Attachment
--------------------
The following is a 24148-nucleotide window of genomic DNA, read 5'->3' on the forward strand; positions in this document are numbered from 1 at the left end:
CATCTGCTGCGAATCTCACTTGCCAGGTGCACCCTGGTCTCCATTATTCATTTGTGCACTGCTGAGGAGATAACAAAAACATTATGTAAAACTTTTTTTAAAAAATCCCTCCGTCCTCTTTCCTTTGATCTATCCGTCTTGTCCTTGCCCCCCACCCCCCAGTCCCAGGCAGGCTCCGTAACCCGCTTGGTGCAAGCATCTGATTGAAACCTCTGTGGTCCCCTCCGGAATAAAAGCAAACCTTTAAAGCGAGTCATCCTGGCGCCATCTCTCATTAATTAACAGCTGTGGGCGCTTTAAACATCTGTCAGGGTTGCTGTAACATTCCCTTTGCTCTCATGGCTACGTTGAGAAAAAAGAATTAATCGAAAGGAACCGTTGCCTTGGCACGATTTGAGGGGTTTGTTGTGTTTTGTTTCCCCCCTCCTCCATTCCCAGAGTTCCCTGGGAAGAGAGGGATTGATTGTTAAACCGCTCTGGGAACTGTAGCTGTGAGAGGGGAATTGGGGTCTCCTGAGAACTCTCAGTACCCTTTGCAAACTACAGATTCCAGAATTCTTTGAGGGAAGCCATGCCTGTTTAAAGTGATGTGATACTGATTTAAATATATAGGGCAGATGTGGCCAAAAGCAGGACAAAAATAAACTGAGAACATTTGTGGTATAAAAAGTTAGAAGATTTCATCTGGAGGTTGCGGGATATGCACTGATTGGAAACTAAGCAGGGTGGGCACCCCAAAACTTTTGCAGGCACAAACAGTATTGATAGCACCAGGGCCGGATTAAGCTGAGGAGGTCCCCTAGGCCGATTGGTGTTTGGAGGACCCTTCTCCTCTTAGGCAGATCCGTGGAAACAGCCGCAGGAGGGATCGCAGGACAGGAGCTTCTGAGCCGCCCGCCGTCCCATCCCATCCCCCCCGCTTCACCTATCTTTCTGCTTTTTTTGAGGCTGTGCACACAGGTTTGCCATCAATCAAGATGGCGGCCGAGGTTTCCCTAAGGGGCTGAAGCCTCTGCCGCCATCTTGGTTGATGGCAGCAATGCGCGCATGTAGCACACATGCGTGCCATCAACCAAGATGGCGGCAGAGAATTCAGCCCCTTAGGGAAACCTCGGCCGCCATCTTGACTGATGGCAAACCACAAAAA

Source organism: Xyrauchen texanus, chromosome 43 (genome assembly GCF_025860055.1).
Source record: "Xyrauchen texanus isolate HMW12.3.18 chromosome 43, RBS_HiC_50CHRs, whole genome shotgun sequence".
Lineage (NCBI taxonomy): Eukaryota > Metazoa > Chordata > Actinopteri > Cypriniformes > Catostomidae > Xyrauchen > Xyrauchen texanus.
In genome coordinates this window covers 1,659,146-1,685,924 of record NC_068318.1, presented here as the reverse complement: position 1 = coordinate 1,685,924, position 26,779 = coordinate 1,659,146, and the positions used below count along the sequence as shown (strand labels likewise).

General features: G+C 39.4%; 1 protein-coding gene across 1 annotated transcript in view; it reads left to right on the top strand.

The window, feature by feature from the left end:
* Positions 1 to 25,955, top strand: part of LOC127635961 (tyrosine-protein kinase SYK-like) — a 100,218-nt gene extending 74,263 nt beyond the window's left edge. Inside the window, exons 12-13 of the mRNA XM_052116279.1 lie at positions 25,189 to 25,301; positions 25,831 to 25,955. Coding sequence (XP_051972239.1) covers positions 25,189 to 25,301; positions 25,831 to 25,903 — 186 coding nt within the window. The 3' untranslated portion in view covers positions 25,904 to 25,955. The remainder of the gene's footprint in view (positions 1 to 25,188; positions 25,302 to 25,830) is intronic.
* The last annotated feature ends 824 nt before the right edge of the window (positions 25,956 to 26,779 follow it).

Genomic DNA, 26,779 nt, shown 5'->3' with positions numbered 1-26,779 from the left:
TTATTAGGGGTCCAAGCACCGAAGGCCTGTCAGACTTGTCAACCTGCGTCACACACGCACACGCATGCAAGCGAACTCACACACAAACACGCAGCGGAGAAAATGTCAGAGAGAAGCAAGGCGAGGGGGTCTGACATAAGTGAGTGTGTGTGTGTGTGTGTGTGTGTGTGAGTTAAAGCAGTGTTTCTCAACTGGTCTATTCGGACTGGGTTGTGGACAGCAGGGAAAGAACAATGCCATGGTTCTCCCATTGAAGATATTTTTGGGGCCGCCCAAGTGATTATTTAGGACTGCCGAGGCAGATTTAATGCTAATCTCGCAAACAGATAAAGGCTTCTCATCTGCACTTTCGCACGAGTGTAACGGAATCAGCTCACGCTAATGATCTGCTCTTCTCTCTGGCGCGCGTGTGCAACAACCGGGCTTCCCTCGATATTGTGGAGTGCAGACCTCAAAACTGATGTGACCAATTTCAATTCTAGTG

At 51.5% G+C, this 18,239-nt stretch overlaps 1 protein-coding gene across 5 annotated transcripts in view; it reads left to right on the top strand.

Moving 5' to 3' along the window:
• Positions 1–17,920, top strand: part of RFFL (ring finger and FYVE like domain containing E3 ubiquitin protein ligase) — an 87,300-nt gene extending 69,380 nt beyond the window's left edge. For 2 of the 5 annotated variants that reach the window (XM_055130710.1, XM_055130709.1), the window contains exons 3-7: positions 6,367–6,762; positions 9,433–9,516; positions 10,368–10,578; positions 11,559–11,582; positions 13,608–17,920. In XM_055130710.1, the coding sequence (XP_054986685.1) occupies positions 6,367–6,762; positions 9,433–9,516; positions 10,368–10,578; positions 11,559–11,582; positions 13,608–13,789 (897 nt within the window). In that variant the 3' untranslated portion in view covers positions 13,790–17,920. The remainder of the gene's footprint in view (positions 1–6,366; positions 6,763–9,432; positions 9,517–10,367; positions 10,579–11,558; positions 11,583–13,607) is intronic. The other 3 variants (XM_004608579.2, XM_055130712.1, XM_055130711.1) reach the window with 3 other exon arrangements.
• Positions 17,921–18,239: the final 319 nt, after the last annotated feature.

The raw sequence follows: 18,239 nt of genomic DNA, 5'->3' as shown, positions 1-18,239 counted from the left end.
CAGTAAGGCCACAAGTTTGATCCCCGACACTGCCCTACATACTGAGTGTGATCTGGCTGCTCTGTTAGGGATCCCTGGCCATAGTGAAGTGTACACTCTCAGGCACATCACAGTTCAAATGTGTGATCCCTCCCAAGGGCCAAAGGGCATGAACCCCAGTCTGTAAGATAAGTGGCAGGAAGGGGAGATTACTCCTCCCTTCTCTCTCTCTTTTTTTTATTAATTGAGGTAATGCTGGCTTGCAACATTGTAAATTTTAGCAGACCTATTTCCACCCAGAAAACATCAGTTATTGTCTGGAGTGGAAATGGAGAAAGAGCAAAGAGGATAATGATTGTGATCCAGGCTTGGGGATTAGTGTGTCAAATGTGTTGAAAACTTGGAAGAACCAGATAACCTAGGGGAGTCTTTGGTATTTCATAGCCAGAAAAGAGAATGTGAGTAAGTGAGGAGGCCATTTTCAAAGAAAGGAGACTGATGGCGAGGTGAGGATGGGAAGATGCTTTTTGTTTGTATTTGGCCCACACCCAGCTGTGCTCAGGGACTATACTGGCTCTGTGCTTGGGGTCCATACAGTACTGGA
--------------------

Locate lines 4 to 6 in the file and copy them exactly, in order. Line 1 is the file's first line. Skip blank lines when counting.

Source record: "Xyrauchen texanus isolate HMW12.3.18 chromosome 43, RBS_HiC_50CHRs, whole genome shotgun sequence".
Lineage (NCBI taxonomy): Eukaryota > Metazoa > Chordata > Actinopteri > Cypriniformes > Catostomidae > Xyrauchen > Xyrauchen texanus.
In genome coordinates this window covers 1,659,146-1,685,924 of record NC_068318.1, presented here as the reverse complement: position 1 = coordinate 1,685,924, position 26,779 = coordinate 1,659,146, and the positions used below count along the sequence as shown (strand labels likewise).